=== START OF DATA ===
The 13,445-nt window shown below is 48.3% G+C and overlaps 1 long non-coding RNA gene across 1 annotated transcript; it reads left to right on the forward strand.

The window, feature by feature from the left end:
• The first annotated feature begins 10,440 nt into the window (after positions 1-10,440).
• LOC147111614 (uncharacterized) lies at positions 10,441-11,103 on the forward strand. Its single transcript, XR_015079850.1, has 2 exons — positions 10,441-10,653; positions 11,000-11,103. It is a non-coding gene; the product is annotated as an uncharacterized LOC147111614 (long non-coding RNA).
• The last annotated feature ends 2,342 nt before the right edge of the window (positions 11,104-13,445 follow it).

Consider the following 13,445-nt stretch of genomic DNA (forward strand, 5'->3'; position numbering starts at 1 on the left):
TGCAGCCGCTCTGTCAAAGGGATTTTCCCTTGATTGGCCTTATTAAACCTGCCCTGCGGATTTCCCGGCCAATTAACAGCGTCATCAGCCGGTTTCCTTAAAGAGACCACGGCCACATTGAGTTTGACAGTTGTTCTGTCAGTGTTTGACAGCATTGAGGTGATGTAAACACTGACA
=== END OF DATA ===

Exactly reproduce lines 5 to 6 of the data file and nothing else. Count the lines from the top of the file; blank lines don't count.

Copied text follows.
• The last annotated feature ends 2,342 nt before the right edge of the window (positions 11,104-13,445 follow it).

Consider the following 13,445-nt stretch of genomic DNA (forward strand, 5'->3'; position numbering starts at 1 on the left):